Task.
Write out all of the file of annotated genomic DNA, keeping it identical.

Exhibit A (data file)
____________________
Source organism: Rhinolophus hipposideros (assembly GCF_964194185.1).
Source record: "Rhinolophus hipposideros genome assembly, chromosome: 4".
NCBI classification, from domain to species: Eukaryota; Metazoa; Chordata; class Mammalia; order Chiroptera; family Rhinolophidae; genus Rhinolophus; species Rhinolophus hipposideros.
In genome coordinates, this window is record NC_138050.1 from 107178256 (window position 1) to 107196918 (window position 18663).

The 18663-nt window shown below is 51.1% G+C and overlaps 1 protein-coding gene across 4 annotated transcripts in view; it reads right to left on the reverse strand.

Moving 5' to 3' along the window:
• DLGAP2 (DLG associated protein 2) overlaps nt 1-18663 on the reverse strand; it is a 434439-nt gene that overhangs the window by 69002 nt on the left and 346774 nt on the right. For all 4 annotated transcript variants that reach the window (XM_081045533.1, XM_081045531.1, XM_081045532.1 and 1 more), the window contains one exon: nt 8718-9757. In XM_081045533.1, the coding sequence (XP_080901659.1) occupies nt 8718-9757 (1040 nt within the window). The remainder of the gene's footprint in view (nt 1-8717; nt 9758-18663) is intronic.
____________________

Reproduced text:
Source organism: Rhinolophus hipposideros (assembly GCF_964194185.1).
Source record: "Rhinolophus hipposideros genome assembly, chromosome: 4".
NCBI classification, from domain to species: Eukaryota; Metazoa; Chordata; class Mammalia; order Chiroptera; family Rhinolophidae; genus Rhinolophus; species Rhinolophus hipposideros.
In genome coordinates, this window is record NC_138050.1 from 107178256 (window position 1) to 107196918 (window position 18663).

The 18663-nt window shown below is 51.1% G+C and overlaps 1 protein-coding gene across 4 annotated transcripts in view; it reads right to left on the reverse strand.

Moving 5' to 3' along the window:
• DLGAP2 (DLG associated protein 2) overlaps nt 1-18663 on the reverse strand; it is a 434439-nt gene that overhangs the window by 69002 nt on the left and 346774 nt on the right. For all 4 annotated transcript variants that reach the window (XM_081045533.1, XM_081045531.1, XM_081045532.1 and 1 more), the window contains one exon: nt 8718-9757. In XM_081045533.1, the coding sequence (XP_080901659.1) occupies nt 8718-9757 (1040 nt within the window). The remainder of the gene's footprint in view (nt 1-8717; nt 9758-18663) is intronic.